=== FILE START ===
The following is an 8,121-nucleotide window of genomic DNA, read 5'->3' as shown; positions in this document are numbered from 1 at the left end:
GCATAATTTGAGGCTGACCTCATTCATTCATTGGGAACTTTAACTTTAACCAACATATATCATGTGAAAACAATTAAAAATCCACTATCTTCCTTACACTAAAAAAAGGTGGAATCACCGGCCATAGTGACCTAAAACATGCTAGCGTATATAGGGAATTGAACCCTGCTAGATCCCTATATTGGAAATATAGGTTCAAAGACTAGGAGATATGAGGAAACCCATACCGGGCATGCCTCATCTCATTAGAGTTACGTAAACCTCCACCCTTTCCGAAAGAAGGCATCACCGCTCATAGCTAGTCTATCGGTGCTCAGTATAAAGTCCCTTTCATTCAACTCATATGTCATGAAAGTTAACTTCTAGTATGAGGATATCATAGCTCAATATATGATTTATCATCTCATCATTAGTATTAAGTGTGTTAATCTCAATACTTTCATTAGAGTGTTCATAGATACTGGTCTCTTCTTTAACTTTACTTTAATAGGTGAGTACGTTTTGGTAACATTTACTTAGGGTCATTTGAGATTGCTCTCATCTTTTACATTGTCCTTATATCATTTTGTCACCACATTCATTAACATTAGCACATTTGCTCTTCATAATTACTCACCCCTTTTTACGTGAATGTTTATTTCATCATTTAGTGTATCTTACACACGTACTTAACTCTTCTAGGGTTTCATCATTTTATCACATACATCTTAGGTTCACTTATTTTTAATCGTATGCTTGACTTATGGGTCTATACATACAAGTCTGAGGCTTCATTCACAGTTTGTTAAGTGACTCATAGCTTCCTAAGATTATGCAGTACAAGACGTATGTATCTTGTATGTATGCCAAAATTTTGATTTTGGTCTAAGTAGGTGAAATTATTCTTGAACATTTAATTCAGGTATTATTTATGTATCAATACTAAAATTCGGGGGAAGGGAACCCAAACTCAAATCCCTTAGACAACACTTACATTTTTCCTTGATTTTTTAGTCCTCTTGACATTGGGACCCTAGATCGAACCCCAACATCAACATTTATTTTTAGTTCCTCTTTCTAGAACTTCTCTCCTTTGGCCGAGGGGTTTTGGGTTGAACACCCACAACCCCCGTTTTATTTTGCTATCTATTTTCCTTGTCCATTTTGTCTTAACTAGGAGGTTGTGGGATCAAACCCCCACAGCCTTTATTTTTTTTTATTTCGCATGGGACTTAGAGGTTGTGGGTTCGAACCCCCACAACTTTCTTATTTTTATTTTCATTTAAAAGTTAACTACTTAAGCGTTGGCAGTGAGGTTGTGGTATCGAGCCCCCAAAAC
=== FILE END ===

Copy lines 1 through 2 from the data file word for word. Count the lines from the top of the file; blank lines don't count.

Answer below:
The following is an 8,121-nucleotide window of genomic DNA, read 5'->3' as shown; positions in this document are numbered from 1 at the left end:
GCATAATTTGAGGCTGACCTCATTCATTCATTGGGAACTTTAACTTTAACCAACATATATCATGTGAAAACAATTAAAAATCCACTATCTTCCTTACACTAAAAAAAGGTGGAATCACCGGCCATAGTGACCTAAAACATGCTAGCGTATATAGGGAATTGAACCCTGCTAGATCCCTATATTGGAAATATAGGTTCAAAGACTAGGAGATATGAGGAAACCCATACCGGGCATGCCTCATCTCATTAGAGTTACGTAAACCTCCACCCTTTCCGAAAGAAGGCATCACCGCTCATAGCTAGTCTATCGGTGCTCAGTATAAAGTCCCTTTCATTCAACTCATATGTCATGAAAGTTAACTTCTAGTATGAGGATATCATAGCTCAATATATGATTTATCATCTCATCATTAGTATTAAGTGTGTTAATCTCAATACTTTCATTAGAGTGTTCATAGATACTGGTCTCTTCTTTAACTTTACTTTAATAGGTGAGTACGTTTTGGTAACATTTACTTAGGGTCATTTGAGATTGCTCTCATCTTTTACATTGTCCTTATATCATTTTGTCACCACATTCATTAACATTAGCACATTTGCTCTTCATAATTACTCACCCCTTTTTACGTGAATGTTTATTTCATCATTTAGTGTATCTTACACACGTACTTAACTCTTCTAGGGTTTCATCATTTTATCACATACATCTTAGGTTCACTTATTTTTAATCGTATGCTTGACTTATGGGTCTATACATACAAGTCTGAGGCTTCATTCACAGTTTGTTAAGTGACTCATAGCTTCCTAAGATTATGCAGTACAAGACGTATGTATCTTGTATGTATGCCAAAATTTTGATTTTGGTCTAAGTAGGTGAAATTATTCTTGAACATTTAATTCAGGTATTATTTATGTATCAATACTAAAATTCGGGGGAAGGGAACCCAAACTCAAATCCCTTAGACAACACTTACATTTTTCCTTGATTTTTTAGTCCTCTTGACATTGGGACCCTAGATCGAACCCCAACATCAACATTTATTTTTAGTTCCTCTTTCTAGAACTTCTCTCCTTTGGCCGAGGGGTTTTGGGTTGAACACCCACAACCCCCGTTTTATTTTGCTATCTATTTTCCTTGTCCATTTTGTCTTAACTAGGAGGTTGTGGGATCAAACCCCCACAGCCTTTATTTTTTTTTATTTCGCATGGGACTTAGAGGTTGTGGGTTCGAACCCCCACAACTTTCTTATTTTTATTTTCATTTAAAAGTTAACTACTTAAGCGTTGGCAGTGAGGTTGTGGTATCGAGCCCCCAAAAC